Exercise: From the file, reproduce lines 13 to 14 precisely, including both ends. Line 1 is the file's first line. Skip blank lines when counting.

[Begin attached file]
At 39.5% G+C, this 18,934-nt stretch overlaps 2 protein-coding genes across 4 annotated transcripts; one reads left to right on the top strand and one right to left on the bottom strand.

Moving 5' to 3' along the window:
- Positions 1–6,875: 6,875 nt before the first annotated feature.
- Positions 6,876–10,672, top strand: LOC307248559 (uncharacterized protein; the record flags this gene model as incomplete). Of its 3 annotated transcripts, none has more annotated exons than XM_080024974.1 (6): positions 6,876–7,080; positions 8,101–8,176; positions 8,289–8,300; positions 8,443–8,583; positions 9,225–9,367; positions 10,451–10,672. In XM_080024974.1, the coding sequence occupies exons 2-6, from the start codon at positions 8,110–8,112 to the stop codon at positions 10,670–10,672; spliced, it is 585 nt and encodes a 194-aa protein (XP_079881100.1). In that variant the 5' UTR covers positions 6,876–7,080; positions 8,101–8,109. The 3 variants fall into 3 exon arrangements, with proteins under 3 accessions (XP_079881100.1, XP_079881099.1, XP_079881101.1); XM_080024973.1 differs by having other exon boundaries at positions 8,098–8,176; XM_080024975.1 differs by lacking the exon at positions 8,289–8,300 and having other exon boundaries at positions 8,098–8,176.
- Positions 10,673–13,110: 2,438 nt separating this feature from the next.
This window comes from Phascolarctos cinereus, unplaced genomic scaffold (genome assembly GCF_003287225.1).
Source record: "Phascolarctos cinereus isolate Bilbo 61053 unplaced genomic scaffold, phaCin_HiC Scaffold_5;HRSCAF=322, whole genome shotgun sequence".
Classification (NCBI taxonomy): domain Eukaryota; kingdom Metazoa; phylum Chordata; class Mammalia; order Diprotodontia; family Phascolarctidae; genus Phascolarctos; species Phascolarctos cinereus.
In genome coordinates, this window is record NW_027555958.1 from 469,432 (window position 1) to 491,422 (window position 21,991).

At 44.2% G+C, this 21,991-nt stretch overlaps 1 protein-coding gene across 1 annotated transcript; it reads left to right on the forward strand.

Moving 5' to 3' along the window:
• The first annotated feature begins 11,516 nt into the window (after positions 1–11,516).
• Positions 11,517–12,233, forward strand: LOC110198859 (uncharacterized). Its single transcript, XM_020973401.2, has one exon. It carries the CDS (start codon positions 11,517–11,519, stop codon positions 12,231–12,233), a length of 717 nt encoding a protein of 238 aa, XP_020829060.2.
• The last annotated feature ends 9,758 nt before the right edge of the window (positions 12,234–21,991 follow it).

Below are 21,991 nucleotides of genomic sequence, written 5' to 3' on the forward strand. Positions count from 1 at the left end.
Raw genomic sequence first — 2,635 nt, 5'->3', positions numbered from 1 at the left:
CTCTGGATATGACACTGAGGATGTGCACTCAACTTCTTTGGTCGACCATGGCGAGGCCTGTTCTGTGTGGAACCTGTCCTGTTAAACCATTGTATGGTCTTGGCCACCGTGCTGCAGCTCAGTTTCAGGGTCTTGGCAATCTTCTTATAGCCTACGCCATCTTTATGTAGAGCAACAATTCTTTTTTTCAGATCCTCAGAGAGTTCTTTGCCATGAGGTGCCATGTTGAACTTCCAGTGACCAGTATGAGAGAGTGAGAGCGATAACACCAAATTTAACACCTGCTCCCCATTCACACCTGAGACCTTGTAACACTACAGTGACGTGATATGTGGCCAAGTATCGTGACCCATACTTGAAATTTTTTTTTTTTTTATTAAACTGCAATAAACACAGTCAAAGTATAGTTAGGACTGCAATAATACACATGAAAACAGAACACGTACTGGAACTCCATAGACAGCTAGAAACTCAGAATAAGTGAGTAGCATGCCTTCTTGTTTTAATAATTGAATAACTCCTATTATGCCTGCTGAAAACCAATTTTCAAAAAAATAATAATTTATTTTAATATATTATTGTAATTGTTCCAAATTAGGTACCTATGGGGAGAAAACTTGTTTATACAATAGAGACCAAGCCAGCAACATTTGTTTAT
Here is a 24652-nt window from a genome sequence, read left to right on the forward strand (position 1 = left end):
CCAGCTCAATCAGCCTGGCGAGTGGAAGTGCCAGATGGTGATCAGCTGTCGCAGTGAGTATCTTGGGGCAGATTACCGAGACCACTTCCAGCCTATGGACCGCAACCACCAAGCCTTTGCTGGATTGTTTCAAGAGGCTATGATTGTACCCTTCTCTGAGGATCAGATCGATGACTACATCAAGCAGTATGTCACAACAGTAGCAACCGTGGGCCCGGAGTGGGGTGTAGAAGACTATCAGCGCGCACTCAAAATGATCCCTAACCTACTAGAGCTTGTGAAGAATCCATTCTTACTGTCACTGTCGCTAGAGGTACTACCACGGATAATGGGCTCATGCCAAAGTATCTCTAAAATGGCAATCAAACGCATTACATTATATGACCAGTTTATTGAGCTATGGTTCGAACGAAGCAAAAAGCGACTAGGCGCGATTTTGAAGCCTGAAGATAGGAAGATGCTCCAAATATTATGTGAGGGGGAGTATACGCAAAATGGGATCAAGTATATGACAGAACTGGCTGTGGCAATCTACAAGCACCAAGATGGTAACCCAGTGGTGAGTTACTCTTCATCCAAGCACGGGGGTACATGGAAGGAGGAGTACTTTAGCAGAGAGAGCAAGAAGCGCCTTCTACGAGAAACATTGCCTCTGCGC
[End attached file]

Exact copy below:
• Positions 11,517–12,233, forward strand: LOC110198859 (uncharacterized). Its single transcript, XM_020973401.2, has one exon. It carries the CDS (start codon positions 11,517–11,519, stop codon positions 12,231–12,233), a length of 717 nt encoding a protein of 238 aa, XP_020829060.2.
• The last annotated feature ends 9,758 nt before the right edge of the window (positions 12,234–21,991 follow it).